Keron further reported that his father had sexually abused him when he was aged 16-18, at which point the left to go and live with other relatives.
He said he could not bring himself to report the abuse to his mother, who he felt had not paid him sufficient attention.
None of Keron’s older siblings said they were aware that he was abused.
Keron said the relatives with which he went to live did not treat him well and he was unable to find lodging on his own and, therefore, he begged to return home.
He said that on the night of the killing, his father had begun to physically assault him and this led him to get the hoe from under the bed and use it to kill his father.
The judge noted the aims of criminal punishment, namely retribution, deterrence, prevention, rehabilitation.
He further explained that the court is obliged to follow the sentencing guidelines, unless doing so leads to injustice in a particular case.
Justice Cottle said an adult convicted of murder could be sentenced to death, a whole life sentence or determinate sentence.
Where the convicted person is found to suffer from a relevant mental illness, the court can order that they be detained at its pleasure.
The judge established a starting point of 30 years because Keron had the hoe at the scene available to use as a weapon.
“I note that it is not usual for persons to store garden implements under a bed,” the judge said. “He used that hoe to kill his father. At the time of the offence, he was an adult.”
Aggravating is that the offence occurred at the home of the victim the judge said, adding that this is usually an aggravating feature, but noted that the Keron also lived there also.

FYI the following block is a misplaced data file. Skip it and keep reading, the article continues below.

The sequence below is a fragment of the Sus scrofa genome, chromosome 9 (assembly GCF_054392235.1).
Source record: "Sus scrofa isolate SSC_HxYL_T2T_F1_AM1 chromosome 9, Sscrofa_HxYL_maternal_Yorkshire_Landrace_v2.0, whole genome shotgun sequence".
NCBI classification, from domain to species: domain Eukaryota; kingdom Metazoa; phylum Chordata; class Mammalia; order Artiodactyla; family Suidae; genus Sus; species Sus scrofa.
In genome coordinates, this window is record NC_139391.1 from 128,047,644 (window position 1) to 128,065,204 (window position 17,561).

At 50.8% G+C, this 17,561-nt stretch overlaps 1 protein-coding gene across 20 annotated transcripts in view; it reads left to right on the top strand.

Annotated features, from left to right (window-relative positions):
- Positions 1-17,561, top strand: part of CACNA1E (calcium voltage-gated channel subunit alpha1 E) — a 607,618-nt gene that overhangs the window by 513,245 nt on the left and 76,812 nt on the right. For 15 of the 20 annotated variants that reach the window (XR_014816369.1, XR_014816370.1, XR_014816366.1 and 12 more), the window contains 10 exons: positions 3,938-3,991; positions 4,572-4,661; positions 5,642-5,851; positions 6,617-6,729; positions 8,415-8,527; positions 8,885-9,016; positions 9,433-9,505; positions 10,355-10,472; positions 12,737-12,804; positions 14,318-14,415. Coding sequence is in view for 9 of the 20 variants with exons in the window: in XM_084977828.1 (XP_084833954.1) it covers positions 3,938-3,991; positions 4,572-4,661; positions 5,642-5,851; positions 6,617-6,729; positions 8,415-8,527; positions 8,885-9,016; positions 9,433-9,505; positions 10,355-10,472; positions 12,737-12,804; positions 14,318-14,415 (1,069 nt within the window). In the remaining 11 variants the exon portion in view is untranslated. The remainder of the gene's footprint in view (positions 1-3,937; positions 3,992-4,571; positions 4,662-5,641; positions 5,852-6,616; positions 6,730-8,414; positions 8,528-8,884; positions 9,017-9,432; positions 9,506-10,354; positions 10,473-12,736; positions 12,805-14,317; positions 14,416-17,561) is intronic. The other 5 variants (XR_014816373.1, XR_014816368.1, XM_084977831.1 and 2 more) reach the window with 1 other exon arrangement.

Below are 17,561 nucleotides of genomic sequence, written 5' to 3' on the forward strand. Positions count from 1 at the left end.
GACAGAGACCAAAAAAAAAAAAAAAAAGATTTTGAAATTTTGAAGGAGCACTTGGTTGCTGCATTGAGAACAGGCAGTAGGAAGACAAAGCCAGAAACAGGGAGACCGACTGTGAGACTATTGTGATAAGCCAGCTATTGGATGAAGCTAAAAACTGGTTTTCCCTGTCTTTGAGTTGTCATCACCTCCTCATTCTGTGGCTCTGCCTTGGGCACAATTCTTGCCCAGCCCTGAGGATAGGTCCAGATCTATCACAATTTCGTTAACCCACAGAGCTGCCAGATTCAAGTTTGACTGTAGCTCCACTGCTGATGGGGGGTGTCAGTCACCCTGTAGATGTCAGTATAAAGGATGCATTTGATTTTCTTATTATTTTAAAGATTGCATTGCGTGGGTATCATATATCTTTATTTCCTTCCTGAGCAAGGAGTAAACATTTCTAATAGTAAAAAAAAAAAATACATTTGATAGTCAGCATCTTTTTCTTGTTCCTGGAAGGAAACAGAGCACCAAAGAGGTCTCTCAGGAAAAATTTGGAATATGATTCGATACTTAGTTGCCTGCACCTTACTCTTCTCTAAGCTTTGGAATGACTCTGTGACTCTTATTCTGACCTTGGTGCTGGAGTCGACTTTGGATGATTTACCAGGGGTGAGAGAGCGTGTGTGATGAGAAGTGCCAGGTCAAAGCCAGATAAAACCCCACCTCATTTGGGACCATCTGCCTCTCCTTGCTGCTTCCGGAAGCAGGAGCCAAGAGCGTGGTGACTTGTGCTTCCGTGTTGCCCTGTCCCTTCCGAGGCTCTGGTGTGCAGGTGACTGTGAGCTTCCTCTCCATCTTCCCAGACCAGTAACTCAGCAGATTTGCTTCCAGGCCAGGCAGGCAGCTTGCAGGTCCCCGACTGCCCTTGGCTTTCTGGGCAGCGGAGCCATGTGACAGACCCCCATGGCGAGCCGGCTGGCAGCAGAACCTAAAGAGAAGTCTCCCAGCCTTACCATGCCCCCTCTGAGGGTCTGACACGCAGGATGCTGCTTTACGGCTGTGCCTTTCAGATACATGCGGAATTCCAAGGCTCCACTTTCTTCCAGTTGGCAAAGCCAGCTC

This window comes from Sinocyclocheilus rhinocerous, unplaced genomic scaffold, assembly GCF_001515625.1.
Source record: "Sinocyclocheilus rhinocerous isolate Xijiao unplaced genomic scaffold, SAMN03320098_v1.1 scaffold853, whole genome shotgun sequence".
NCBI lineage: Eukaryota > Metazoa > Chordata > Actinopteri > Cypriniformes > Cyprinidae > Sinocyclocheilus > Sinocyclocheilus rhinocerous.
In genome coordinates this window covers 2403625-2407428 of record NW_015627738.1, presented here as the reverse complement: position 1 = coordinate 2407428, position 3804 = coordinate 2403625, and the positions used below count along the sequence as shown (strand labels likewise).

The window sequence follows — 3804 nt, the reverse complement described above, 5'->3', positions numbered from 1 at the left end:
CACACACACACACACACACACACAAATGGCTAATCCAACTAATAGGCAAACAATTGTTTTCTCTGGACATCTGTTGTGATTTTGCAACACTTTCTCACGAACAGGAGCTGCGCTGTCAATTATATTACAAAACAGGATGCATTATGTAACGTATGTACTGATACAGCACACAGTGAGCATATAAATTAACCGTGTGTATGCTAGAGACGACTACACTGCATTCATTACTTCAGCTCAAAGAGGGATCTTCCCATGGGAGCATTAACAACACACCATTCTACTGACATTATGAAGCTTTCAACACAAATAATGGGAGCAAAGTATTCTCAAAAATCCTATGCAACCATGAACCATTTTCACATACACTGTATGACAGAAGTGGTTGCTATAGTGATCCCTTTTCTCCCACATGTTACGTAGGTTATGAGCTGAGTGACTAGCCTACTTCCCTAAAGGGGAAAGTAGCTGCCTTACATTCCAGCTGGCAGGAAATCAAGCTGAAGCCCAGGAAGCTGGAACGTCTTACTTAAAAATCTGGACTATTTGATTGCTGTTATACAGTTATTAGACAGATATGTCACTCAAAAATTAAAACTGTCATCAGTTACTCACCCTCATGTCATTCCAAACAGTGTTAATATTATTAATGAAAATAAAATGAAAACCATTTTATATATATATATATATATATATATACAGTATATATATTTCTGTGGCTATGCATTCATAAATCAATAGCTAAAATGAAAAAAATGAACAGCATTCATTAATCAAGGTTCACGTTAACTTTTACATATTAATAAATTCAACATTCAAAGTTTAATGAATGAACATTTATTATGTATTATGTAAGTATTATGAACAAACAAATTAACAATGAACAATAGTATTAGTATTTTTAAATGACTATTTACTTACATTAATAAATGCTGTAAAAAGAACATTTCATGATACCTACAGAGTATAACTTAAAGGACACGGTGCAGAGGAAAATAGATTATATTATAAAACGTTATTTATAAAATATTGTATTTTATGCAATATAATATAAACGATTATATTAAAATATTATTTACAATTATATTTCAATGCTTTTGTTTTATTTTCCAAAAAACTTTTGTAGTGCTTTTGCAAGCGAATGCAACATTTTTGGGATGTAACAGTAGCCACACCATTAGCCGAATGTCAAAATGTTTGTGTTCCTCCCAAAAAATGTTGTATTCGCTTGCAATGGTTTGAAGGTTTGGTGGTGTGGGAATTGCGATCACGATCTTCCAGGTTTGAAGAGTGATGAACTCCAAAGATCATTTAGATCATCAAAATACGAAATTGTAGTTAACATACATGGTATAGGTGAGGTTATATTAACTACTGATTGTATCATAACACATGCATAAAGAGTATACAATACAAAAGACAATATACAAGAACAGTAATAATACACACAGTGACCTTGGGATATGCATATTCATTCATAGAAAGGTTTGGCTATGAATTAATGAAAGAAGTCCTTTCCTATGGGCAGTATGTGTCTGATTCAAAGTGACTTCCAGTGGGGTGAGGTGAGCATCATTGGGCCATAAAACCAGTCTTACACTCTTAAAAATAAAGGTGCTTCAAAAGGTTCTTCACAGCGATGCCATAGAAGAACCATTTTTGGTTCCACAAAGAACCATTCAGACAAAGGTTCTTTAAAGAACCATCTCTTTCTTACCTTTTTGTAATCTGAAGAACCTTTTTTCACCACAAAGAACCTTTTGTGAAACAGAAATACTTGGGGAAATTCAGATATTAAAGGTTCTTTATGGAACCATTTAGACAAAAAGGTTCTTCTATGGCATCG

He noted that a weapon was used and the body was disposed of.
Justice Cottle said that the prosecution had asked the court to factor into its sentence the alarming prevalence of homicides in St. Vincent and the Grenadines.
“But, in the absence of evidence of prevalence rate, I am not able to do so,” the judge said.
He found no relevant mitigating features of the offence.
Regarding the aggravating features of the offender, the judge noted that the prosecution suggested that Keron’s actions after the murder in his concealment of the body are aggravating.
He, however, said that having taken this into consideration as an aggravating feature of the offence, could lead to double counting.
The judge saw no other aggravating feature of the offender, but said that mitigating on his behalf was that he was 20 at the time and there is hope for his rehabilitation.
Further, Keron expressed genuine remorse and pleaded guilty. In so doing, he has spared his family having to go through the trial of a son for his father’s murder.
The judge said that the court saw as a mitigating feature of the offender the abuse he suffered at the hand of his father and that he may have had undiagnosed, untreated mental health issues at the time of the killing but they do not amount to diminished responsibility.
The court found that the aggravating features outweigh the mitigating one and reduced the starting sentence by six years.
From the notional sentence of 24 years, the court subtracted one-third for the guilty plea, Keron having done so as soon as he received legal advice.
The discount brought the notional sentence down to 16 years imprisonment.
From that sentence, the court subtracted the two years, 11 months and 18 days that Kern spent on remand, which means that he will serve a further 13 years and 12 days from today.
Tammika Da Silva-Mc Kenzie, an assistant director of public prosecution, appeared for the Crown and Shirlan “Zita” Barnwell represented Samuel.